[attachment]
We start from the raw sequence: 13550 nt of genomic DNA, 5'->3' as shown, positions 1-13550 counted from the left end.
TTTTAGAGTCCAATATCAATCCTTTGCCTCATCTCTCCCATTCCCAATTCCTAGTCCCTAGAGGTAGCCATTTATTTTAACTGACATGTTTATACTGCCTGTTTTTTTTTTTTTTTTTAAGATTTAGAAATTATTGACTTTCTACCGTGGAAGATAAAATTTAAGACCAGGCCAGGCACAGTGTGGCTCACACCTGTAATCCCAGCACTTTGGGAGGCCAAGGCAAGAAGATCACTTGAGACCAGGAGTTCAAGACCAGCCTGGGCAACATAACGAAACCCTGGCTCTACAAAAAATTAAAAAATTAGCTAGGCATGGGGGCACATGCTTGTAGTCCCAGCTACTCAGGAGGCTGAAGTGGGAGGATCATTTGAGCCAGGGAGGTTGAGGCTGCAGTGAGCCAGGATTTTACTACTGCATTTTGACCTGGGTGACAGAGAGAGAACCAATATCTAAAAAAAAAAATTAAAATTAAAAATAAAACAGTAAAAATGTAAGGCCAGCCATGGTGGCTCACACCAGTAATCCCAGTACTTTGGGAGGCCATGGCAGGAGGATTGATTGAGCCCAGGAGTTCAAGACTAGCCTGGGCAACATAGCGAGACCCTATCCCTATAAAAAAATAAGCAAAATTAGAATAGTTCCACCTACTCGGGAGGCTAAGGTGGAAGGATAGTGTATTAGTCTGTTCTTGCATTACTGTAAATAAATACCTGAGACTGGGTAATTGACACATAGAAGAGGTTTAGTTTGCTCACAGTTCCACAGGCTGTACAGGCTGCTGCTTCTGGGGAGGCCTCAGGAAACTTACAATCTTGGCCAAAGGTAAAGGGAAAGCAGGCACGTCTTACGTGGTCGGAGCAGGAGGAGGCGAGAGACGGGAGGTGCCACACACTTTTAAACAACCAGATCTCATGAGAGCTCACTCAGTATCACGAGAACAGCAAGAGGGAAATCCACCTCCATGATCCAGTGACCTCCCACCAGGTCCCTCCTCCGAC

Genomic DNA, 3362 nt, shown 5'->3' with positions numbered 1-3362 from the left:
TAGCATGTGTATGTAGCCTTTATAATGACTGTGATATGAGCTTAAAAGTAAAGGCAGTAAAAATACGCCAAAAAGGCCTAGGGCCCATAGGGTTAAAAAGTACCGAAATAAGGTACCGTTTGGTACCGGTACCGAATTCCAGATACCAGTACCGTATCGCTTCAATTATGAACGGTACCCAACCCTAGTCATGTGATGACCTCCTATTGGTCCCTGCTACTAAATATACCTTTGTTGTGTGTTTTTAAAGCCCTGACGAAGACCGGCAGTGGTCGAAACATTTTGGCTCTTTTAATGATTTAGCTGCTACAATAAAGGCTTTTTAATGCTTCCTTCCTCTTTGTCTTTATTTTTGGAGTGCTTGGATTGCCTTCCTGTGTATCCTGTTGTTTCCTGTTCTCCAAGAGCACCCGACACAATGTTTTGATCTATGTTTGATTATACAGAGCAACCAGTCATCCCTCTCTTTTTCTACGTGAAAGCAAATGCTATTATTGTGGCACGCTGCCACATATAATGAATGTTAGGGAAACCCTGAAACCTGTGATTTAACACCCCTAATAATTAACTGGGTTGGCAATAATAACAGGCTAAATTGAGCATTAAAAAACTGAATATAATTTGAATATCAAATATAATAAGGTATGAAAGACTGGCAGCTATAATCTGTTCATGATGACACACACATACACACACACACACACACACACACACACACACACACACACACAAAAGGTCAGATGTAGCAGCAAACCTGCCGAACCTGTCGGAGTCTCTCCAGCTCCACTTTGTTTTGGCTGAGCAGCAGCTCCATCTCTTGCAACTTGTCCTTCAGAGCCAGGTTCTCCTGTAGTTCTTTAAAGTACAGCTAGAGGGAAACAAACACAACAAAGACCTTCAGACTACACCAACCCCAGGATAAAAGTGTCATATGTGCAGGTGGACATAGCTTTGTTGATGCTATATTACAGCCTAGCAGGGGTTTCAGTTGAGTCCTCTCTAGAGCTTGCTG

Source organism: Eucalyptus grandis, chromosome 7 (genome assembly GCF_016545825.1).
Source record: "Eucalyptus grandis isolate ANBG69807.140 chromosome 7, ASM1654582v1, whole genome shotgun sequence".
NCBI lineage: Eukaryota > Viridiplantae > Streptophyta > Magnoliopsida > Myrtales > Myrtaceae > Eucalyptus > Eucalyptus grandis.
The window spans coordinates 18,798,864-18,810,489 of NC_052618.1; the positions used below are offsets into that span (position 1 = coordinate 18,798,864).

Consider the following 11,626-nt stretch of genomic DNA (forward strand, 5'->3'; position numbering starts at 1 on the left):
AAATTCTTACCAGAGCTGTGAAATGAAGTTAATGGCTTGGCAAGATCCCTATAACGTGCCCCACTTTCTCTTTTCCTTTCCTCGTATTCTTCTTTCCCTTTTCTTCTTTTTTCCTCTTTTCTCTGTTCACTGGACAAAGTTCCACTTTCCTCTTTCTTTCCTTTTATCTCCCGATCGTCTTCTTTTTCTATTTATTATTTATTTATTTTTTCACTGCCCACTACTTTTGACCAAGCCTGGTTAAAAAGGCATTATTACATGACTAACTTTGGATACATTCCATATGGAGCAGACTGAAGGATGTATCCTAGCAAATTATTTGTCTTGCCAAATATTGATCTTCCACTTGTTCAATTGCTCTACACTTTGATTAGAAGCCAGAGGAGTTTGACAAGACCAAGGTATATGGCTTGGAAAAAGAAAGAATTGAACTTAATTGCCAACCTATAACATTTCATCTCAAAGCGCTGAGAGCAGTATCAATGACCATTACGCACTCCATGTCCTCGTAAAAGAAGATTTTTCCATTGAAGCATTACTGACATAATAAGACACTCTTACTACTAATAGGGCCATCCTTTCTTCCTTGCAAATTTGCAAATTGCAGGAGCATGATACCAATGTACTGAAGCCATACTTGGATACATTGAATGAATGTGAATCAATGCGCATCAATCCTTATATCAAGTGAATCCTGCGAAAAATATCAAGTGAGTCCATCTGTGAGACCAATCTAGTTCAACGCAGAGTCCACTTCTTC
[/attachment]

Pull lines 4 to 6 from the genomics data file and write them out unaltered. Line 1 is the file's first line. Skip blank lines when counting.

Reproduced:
TAGCATGTGTATGTAGCCTTTATAATGACTGTGATATGAGCTTAAAAGTAAAGGCAGTAAAAATACGCCAAAAAGGCCTAGGGCCCATAGGGTTAAAAAGTACCGAAATAAGGTACCGTTTGGTACCGGTACCGAATTCCAGATACCAGTACCGTATCGCTTCAATTATGAACGGTACCCAACCCTAGTCATGTGATGACCTCCTATTGGTCCCTGCTACTAAATATACCTTTGTTGTGTGTTTTTAAAGCCCTGACGAAGACCGGCAGTGGTCGAAACATTTTGGCTCTTTTAATGATTTAGCTGCTACAATAAAGGCTTTTTAATGCTTCCTTCCTCTTTGTCTTTATTTTTGGAGTGCTTGGATTGCCTTCCTGTGTATCCTGTTGTTTCCTGTTCTCCAAGAGCACCCGACACAATGTTTTGATCTATGTTTGATTATACAGAGCAACCAGTCATCCCTCTCTTTTTCTACGTGAAAGCAAATGCTATTATTGTGGCACGCTGCCACATATAATGAATGTTAGGGAAACCCTGAAACCTGTGATTTAACACCCCTAATAATTAACTGGGTTGGCAATAATAACAGGCTAAATTGAGCATTAAAAAACTGAATATAATTTGAATATCAAATATAATAAGGTATGAAAGACTGGCAGCTATAATCTGTTCATGATGACACACACATACACACACACACACACACACACACACACACACACACACACACAAAAGGTCAGATGTAGCAGCAAACCTGCCGAACCTGTCGGAGTCTCTCCAGCTCCACTTTGTTTTGGCTGAGCAGCAGCTCCATCTCTTGCAACTTGTCCTTCAGAGCCAGGTTCTCCTGTAGTTCTTTAAAGTACAGCTAGAGGGAAACAAACACAACAAAGACCTTCAGACTACACCAACCCCAGGATAAAAGTGTCATATGTGCAGGTGGACATAGCTTTGTTGATGCTATATTACAGCCTAGCAGGGGTTTCAGTTGAGTCCTCTCTAGAGCTTGCTG

Source organism: Eucalyptus grandis, chromosome 7 (genome assembly GCF_016545825.1).
Source record: "Eucalyptus grandis isolate ANBG69807.140 chromosome 7, ASM1654582v1, whole genome shotgun sequence".